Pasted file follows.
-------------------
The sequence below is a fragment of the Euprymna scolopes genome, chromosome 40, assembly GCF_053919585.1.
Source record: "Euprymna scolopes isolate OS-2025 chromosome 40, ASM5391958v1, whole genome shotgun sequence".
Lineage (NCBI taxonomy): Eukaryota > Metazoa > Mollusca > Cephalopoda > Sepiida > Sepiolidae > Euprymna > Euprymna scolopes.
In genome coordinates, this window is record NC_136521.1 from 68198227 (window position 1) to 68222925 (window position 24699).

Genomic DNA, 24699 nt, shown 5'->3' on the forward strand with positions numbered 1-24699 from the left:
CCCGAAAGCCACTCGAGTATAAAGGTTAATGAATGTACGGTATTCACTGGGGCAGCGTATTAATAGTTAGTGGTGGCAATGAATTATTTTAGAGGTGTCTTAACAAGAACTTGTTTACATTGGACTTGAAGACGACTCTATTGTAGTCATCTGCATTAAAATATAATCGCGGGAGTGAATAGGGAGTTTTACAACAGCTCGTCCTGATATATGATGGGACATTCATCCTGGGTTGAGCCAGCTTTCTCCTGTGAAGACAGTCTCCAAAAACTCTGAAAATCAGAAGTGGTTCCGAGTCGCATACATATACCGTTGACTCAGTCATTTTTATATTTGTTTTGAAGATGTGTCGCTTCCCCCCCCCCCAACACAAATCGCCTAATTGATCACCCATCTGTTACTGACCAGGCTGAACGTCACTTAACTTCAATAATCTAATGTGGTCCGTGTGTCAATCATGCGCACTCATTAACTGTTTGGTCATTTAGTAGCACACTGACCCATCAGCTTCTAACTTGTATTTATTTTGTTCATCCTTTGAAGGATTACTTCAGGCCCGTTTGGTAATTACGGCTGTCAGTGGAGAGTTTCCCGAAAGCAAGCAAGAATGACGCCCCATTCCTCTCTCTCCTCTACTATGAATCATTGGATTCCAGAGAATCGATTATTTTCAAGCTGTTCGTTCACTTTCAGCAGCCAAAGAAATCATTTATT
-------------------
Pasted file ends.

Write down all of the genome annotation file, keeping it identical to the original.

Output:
The sequence below is a fragment of the Euprymna scolopes genome, chromosome 40, assembly GCF_053919585.1.
Source record: "Euprymna scolopes isolate OS-2025 chromosome 40, ASM5391958v1, whole genome shotgun sequence".
Lineage (NCBI taxonomy): Eukaryota > Metazoa > Mollusca > Cephalopoda > Sepiida > Sepiolidae > Euprymna > Euprymna scolopes.
In genome coordinates, this window is record NC_136521.1 from 68198227 (window position 1) to 68222925 (window position 24699).

Genomic DNA, 24699 nt, shown 5'->3' on the forward strand with positions numbered 1-24699 from the left:
CCCGAAAGCCACTCGAGTATAAAGGTTAATGAATGTACGGTATTCACTGGGGCAGCGTATTAATAGTTAGTGGTGGCAATGAATTATTTTAGAGGTGTCTTAACAAGAACTTGTTTACATTGGACTTGAAGACGACTCTATTGTAGTCATCTGCATTAAAATATAATCGCGGGAGTGAATAGGGAGTTTTACAACAGCTCGTCCTGATATATGATGGGACATTCATCCTGGGTTGAGCCAGCTTTCTCCTGTGAAGACAGTCTCCAAAAACTCTGAAAATCAGAAGTGGTTCCGAGTCGCATACATATACCGTTGACTCAGTCATTTTTATATTTGTTTTGAAGATGTGTCGCTTCCCCCCCCCCCAACACAAATCGCCTAATTGATCACCCATCTGTTACTGACCAGGCTGAACGTCACTTAACTTCAATAATCTAATGTGGTCCGTGTGTCAATCATGCGCACTCATTAACTGTTTGGTCATTTAGTAGCACACTGACCCATCAGCTTCTAACTTGTATTTATTTTGTTCATCCTTTGAAGGATTACTTCAGGCCCGTTTGGTAATTACGGCTGTCAGTGGAGAGTTTCCCGAAAGCAAGCAAGAATGACGCCCCATTCCTCTCTCTCCTCTACTATGAATCATTGGATTCCAGAGAATCGATTATTTTCAAGCTGTTCGTTCACTTTCAGCAGCCAAAGAAATCATTTATT